employment of networking concepts. Until then, this analysis provides a preliminary basis.
The specific problem to be solved is that of hitting a moving surface target among randomly distributed false contacts (real physical objects that can be confused with the intended target). The intended target deliberately maneuvers to avoid engagement.
The committee considered three weapon system concepts:
The weapon launch platform (e.g., a manned aircraft) carries a complex sensor that can acquire the target at long range and can usually distinguish target from false contact,
The weapon (e.g., a future cruise missile) carries a simple seeker that can acquire the target at short range and cannot distinguish target from false contact, and
The weapon (e.g., a Global Positioning System (GPS)-guided bomb with command data link) is delivered without reacquisition of the target.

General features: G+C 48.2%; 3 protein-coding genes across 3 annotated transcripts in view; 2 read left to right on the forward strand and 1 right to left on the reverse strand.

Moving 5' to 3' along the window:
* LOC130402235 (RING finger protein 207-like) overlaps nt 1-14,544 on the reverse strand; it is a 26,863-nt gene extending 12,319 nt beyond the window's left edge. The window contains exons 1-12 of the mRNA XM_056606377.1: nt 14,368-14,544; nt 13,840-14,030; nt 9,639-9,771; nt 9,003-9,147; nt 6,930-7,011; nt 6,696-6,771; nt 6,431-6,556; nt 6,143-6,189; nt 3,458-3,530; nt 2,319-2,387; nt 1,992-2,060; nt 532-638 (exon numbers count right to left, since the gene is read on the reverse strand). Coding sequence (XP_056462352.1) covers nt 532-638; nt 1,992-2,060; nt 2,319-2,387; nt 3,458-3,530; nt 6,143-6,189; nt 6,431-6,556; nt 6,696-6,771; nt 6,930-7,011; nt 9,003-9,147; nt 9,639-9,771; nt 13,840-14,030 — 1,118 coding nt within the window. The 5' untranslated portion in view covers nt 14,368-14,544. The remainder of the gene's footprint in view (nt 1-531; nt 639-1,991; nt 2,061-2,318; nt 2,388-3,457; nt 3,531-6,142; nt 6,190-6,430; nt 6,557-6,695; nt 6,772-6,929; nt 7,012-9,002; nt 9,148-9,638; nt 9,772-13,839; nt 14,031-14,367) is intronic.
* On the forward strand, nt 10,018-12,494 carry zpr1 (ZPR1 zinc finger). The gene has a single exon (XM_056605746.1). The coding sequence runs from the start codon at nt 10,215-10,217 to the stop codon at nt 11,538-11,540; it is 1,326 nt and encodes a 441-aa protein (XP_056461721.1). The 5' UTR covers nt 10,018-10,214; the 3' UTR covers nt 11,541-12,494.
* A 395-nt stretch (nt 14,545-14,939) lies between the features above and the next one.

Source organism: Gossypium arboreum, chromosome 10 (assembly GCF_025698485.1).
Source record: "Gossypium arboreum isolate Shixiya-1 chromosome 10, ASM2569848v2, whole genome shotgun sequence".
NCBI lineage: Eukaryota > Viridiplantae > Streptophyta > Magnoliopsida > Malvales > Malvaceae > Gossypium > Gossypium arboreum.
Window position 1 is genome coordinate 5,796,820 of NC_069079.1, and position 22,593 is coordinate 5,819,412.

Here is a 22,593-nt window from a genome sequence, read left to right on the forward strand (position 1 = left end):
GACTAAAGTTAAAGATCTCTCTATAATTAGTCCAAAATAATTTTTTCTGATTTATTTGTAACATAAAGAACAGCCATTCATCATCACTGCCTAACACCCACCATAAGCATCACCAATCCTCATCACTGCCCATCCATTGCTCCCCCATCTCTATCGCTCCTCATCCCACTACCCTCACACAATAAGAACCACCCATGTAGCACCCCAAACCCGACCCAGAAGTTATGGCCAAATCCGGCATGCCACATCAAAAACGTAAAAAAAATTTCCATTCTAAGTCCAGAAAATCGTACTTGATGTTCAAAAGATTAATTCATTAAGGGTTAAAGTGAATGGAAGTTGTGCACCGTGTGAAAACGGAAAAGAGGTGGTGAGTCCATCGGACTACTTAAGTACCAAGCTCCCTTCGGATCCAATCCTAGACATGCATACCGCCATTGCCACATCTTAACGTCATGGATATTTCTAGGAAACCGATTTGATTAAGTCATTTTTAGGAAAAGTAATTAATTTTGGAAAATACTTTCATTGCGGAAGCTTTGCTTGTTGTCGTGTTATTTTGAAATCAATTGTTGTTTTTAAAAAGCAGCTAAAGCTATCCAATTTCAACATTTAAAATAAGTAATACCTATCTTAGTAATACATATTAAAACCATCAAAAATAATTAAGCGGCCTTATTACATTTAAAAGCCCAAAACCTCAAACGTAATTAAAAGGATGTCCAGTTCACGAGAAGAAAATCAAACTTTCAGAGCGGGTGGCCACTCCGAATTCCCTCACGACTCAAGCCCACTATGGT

Since moving targets are often numerous and individually of low value, inexpensive weapons are desirable. In the first concept, the weapon could be inexpensive, but the launch platform cost and the risk to pilots are also factors. To contain aircraft cost, the Joint Strike Fighter program office is conducting trade-off studies on how much targeting capability is needed on board versus how much can be obtained from off-board sources. The weapon for concept 3 can be less expensive than the weapon for concept 2. However, targeting system cost must increase to meet the demands of the simpler weapon. This is one of the key trade-offs to be examined.
The mathematical model employed in this analysis is explained at the end of this appendix. The model builds on one used for a previous Naval Studies Board report1 that showed that the targeting system should provide a steady stream of reports to the weapon, as opposed to a single report. The targeting system must be able to (1) classify a target and (2) associate multiple reports with a single track. With these capabilities, a targeting system can then provide a steady stream of reports that enable a tracking filter to estimate speed and heading.
Central to the analysis are the models for target tracking and target reacquisition by the weapon or weapon launch platform. Figures C.1 and C.2 show the methodology for system requirements to kill moving targets. Figure C.1 depicts